Monday, January 26, 2015

The Intersection of Cops, Prison and Mental Illness

That a young, mentally ill female is shot dead by three officers INSIDE A POLICE STATION is beyond belief.

How is it remotely possible that three officers could not find some non-lethal method to restrain her? Oh, it's Texas. The safest place in Texas is if she had a gun, says the NRA. Does that make a damned bit of sense when cops kill you if they even think you might have a gun or may just put their life in jeopardy?

When are we going to train cops to deal with the mentally ill? Someone who is mentally ill is so much more likely to be shot in a police encounter because some cops are so inflammatory in how they approach some citizens. In fact, some cops when they sense emotional instability feel threatened and use this to escalate a situation. This has to change.

Cops have a very dangerous but very crucial job in maintaining the stability and security of our country. We should be all grateful, and too often, they are disrespected or feel disrespected. That being said, just because people that pledge to serve and protect and are paid to do so feel disrespected or actually are disrespected does not give those people the license to use lethal force or to abuse their power and authority on the citizenry. Disrespect should be expected in that line of work and in any line of work.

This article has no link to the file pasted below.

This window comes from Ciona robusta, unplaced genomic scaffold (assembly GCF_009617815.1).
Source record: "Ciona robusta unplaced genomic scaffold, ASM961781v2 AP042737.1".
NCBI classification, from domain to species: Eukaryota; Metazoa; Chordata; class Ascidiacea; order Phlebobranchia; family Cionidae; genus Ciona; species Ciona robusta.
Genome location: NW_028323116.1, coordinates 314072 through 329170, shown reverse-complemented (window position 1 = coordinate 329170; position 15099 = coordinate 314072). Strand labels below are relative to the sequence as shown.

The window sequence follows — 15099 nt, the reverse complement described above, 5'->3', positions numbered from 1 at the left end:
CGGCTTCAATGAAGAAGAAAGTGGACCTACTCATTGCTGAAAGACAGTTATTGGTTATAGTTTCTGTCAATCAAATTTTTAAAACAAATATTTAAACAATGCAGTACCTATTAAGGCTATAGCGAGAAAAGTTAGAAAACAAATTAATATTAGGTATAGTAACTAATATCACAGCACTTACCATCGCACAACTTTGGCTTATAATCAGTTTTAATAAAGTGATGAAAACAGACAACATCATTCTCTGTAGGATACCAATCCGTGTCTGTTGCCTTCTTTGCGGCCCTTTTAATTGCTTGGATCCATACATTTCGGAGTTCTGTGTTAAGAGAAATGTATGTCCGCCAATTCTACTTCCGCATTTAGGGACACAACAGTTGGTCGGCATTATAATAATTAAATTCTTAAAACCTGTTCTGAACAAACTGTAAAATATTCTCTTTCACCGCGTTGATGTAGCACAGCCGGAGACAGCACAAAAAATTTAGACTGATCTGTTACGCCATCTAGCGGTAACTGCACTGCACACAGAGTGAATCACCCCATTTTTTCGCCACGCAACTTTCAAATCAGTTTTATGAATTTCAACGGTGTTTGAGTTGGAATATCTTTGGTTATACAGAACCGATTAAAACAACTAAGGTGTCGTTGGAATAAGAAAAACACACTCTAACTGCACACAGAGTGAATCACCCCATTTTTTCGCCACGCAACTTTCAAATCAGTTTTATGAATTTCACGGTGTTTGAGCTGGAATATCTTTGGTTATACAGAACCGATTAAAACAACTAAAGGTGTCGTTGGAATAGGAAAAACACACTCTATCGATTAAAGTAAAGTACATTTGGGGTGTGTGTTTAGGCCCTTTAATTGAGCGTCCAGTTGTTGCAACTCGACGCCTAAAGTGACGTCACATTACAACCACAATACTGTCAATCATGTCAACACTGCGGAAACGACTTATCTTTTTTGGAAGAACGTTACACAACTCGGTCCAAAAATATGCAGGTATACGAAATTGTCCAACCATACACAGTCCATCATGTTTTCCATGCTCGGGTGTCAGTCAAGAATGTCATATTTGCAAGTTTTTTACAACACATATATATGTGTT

There is a culture within some of the police community that is not conducive to any scrutiny whatsoever. This subset of the police believes they should be above the law because of the risk to their life and limb. This belief is perpetuated by some within the public, usually due to personal connections to the police, firefighters or military service, all of which are understandable. However, blind defense and no accountability actually make cops less safe in the long run.

It is distrust of the police that generate paranoia and anxiety, which brings me back to mental illness. The way that cops talk to, or in some cases talk at, members of the public can escalate or deescalate situations. The training involved is extensive and intensive, and not nearly enough cops are receiving that training. Considering that in 2011 the surveillance numbers for mental illness in America was 1 in 4 Americans, every cop that is on the street should absolutely be trained in how to encounter the mentally ill. (

When you add this to recent statistics that place the prison population incidence of mental illness at nearly 50% (, the intersection of cops, prison, criminal justice and the mentally ill becomes painfully clear. We have to do better as a society. We need to hold ourselves as an American society accountable, not just cops.

We should pay cops more, train them better, have higher hiring standards and certainly hold them as accountable as average Americans.

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